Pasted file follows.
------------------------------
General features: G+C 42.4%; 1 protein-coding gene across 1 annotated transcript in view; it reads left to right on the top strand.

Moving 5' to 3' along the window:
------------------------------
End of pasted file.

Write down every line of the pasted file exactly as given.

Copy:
General features: G+C 42.4%; 1 protein-coding gene across 1 annotated transcript in view; it reads left to right on the top strand.

Moving 5' to 3' along the window: